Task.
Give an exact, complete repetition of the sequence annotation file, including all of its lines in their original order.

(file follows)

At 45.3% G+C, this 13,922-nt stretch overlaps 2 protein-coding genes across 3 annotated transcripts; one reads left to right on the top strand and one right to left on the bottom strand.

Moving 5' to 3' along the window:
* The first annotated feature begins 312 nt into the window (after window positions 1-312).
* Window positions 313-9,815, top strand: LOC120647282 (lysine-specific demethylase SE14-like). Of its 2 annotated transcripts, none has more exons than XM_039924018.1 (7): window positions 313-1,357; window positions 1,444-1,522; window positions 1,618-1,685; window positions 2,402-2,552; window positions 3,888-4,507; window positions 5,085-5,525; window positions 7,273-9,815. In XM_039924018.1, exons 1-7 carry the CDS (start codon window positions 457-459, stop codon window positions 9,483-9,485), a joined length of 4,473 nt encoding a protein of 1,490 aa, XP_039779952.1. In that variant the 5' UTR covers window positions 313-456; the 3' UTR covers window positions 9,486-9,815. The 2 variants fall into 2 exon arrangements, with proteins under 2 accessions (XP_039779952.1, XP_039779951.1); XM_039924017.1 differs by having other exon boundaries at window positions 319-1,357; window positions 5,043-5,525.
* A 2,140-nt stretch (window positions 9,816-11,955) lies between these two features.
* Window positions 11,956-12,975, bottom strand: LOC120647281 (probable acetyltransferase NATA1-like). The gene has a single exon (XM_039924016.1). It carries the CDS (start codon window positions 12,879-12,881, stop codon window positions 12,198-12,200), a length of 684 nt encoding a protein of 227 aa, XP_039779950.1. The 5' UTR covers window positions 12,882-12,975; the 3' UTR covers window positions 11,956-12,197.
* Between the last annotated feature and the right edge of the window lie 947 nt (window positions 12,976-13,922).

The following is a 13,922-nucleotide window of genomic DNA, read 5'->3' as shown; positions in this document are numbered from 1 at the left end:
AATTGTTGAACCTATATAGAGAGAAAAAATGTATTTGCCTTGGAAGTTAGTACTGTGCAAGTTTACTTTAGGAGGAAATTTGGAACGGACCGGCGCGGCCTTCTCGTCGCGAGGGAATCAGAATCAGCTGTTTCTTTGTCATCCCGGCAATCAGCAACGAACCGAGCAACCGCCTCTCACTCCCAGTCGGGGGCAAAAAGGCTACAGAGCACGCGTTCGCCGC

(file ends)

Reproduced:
At 45.3% G+C, this 13,922-nt stretch overlaps 2 protein-coding genes across 3 annotated transcripts; one reads left to right on the top strand and one right to left on the bottom strand.

Moving 5' to 3' along the window:
* The first annotated feature begins 312 nt into the window (after window positions 1-312).
* Window positions 313-9,815, top strand: LOC120647282 (lysine-specific demethylase SE14-like). Of its 2 annotated transcripts, none has more exons than XM_039924018.1 (7): window positions 313-1,357; window positions 1,444-1,522; window positions 1,618-1,685; window positions 2,402-2,552; window positions 3,888-4,507; window positions 5,085-5,525; window positions 7,273-9,815. In XM_039924018.1, exons 1-7 carry the CDS (start codon window positions 457-459, stop codon window positions 9,483-9,485), a joined length of 4,473 nt encoding a protein of 1,490 aa, XP_039779952.1. In that variant the 5' UTR covers window positions 313-456; the 3' UTR covers window positions 9,486-9,815. The 2 variants fall into 2 exon arrangements, with proteins under 2 accessions (XP_039779952.1, XP_039779951.1); XM_039924017.1 differs by having other exon boundaries at window positions 319-1,357; window positions 5,043-5,525.
* A 2,140-nt stretch (window positions 9,816-11,955) lies between these two features.
* Window positions 11,956-12,975, bottom strand: LOC120647281 (probable acetyltransferase NATA1-like). The gene has a single exon (XM_039924016.1). It carries the CDS (start codon window positions 12,879-12,881, stop codon window positions 12,198-12,200), a length of 684 nt encoding a protein of 227 aa, XP_039779950.1. The 5' UTR covers window positions 12,882-12,975; the 3' UTR covers window positions 11,956-12,197.
* Between the last annotated feature and the right edge of the window lie 947 nt (window positions 12,976-13,922).

The following is a 13,922-nucleotide window of genomic DNA, read 5'->3' as shown; positions in this document are numbered from 1 at the left end:
AATTGTTGAACCTATATAGAGAGAAAAAATGTATTTGCCTTGGAAGTTAGTACTGTGCAAGTTTACTTTAGGAGGAAATTTGGAACGGACCGGCGCGGCCTTCTCGTCGCGAGGGAATCAGAATCAGCTGTTTCTTTGTCATCCCGGCAATCAGCAACGAACCGAGCAACCGCCTCTCACTCCCAGTCGGGGGCAAAAAGGCTACAGAGCACGCGTTCGCCGC